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  1. Contemporary Ordinary Language Philosophy.Nat Hansen - 2014 - Philosophy Compass 9 (8):556-569.
    There is a widespread assumption that ordinary language philosophy was killed off sometime in the 1960s or 70s by a combination of Gricean pragmatics and the rapid development of systematic semantic theory. Contrary to that widespread assumption, however, contemporary versions of ordinary language philosophy are alive and flourishing, but going by various aliases—in particular "contextualism" and "experimental philosophy". And a growing group of contemporary philosophers are explicitly embracing the methods as well as the title of ordinary language philosophy and arguing (...)
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  • Interpreting Intuition: Experimental Philosophy of Language.Jeffrey Maynes - 2015 - Philosophical Psychology 28 (2):260-278.
    The role of intuition in Kripke's arguments for the causal-historical theory of reference has been a topic of recent debate, particularly in light of empirical work on these intuitions. In this paper, I develop three interpretations of the role intuition might play in Kripke's arguments. The first aim of this exercise is to help clarify the options available to interpreters of Kripke, and the consequences for the experimental investigation of Kripkean intuitions. The second aim is to show that understanding the (...)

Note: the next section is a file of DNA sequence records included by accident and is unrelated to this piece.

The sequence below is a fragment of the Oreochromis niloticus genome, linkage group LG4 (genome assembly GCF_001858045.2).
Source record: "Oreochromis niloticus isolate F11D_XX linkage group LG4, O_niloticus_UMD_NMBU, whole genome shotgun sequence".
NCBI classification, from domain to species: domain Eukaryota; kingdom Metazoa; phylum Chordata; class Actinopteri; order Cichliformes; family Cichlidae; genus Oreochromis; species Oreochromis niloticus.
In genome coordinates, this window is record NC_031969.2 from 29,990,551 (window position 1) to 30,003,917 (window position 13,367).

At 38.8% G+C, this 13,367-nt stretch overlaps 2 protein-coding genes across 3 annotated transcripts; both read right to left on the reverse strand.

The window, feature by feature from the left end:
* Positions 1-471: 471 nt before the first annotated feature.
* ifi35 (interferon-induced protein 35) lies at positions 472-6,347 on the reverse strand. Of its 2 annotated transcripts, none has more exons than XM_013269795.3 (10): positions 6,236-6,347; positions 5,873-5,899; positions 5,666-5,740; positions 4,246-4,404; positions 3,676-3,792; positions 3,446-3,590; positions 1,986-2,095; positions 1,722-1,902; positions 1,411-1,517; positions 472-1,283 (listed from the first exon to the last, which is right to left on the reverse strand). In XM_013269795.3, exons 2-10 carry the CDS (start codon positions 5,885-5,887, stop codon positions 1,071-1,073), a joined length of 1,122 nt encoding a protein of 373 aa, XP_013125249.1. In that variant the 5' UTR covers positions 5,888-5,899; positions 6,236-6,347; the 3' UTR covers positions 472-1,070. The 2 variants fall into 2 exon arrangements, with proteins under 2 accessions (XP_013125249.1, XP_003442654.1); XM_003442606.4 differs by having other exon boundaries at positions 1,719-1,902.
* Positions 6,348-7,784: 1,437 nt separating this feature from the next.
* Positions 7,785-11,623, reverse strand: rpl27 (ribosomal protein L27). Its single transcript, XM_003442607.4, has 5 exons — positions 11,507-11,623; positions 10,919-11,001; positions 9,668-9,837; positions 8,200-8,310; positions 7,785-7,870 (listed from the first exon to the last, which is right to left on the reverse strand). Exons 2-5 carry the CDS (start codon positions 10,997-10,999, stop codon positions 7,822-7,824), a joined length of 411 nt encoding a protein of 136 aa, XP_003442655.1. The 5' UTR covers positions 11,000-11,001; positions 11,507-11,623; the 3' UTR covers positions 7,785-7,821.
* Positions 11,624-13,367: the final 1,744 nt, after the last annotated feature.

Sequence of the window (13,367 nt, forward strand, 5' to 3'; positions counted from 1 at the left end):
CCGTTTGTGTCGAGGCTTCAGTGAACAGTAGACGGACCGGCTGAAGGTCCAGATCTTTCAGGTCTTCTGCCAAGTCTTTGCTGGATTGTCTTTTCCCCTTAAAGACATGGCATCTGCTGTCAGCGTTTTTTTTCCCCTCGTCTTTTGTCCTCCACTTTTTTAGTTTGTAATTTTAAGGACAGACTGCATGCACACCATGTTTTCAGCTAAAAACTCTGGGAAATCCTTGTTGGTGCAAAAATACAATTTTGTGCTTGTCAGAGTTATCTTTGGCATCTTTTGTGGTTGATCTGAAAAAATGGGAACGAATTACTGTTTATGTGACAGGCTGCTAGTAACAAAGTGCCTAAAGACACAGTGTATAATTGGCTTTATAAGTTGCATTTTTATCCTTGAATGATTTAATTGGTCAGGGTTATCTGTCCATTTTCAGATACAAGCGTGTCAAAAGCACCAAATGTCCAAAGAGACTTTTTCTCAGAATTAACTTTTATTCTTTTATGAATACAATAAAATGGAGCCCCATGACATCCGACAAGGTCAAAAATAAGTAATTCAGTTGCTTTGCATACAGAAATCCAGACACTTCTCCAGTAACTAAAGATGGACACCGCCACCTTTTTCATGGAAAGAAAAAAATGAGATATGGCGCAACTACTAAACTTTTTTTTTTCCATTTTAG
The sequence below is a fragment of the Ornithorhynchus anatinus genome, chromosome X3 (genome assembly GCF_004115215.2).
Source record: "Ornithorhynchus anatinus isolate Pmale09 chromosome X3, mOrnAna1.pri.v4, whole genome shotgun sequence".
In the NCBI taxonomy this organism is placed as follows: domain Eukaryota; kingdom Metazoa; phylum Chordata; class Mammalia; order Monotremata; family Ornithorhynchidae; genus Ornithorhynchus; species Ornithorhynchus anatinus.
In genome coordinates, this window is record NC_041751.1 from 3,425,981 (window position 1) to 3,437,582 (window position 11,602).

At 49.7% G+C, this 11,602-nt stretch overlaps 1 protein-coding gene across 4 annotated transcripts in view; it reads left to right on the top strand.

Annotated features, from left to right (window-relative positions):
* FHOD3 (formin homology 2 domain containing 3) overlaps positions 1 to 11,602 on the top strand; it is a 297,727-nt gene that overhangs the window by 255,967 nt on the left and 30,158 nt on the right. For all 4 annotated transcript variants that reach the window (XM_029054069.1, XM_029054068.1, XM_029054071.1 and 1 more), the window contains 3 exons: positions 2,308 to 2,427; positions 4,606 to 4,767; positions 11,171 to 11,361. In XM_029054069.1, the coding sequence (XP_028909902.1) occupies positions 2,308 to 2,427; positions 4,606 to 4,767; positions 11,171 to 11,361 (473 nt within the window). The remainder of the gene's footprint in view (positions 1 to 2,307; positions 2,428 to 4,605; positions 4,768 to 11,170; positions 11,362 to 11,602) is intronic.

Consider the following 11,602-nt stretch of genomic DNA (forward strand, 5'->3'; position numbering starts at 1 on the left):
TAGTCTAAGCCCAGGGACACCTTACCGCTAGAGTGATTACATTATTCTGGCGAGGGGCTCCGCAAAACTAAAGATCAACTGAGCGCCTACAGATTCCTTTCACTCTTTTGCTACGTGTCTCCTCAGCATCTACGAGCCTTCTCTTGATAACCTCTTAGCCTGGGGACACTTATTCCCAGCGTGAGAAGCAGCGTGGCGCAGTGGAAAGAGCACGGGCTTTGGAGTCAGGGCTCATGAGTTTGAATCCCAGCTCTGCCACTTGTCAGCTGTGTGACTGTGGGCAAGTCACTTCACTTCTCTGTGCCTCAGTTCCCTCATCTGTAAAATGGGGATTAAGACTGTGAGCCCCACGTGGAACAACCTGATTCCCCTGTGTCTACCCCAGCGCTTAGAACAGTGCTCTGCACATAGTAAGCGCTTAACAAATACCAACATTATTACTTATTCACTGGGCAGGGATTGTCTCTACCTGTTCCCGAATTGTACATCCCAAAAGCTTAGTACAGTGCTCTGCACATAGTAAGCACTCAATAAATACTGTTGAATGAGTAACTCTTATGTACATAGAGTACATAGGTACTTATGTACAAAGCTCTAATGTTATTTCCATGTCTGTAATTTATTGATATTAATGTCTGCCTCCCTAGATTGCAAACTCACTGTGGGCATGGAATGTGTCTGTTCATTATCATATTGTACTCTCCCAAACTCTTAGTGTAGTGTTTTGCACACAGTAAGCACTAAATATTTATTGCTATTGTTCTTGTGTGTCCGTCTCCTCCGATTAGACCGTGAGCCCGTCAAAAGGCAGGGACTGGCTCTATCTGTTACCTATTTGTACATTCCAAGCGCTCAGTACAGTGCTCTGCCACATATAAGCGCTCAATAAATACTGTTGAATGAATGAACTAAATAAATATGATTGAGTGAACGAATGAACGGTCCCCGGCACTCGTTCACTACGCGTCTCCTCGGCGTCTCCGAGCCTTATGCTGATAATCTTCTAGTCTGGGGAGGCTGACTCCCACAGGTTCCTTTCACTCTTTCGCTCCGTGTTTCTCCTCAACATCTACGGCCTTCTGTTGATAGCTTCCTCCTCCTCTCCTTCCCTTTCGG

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  • Experimental Philosophy of Language.Nathaniel Hansen - 2015 - Oxford Handbooks Online.
    Experimental philosophy of language uses experimental methods developed in the cognitive sciences to investigate topics of interest to philosophers of language. This article describes the methodological background for the development of experimental approaches to topics in philosophy of language, distinguishes negative and positive projects in experimental philosophy of language, and evaluates experimental work on the reference of proper names and natural kind terms. The reliability of expert judgments vs. the judgments of ordinary speakers, the role that ambiguity plays in influencing (...)
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  • Which Are The Data That Competence Provides For Linguistic Intuitions?Dunja Jutronić - 2014 - European Journal of Analytic Philosophy 10 (2):119-143.
    There are two clearly opposed camps on the issue of the source of linguistic intuitions that have been labelled competentionalist and ordinarist positions. Competentionalists believe and defend the view that linguistic intuitions have a special status and that linguistic competence is their source, while ordinarists believe and defend the view that linguistic intuitions do not have any special status and that they are not directly derived from linguistic competence. The crucial disagreement is primarily over the source of intuitions. The main (...)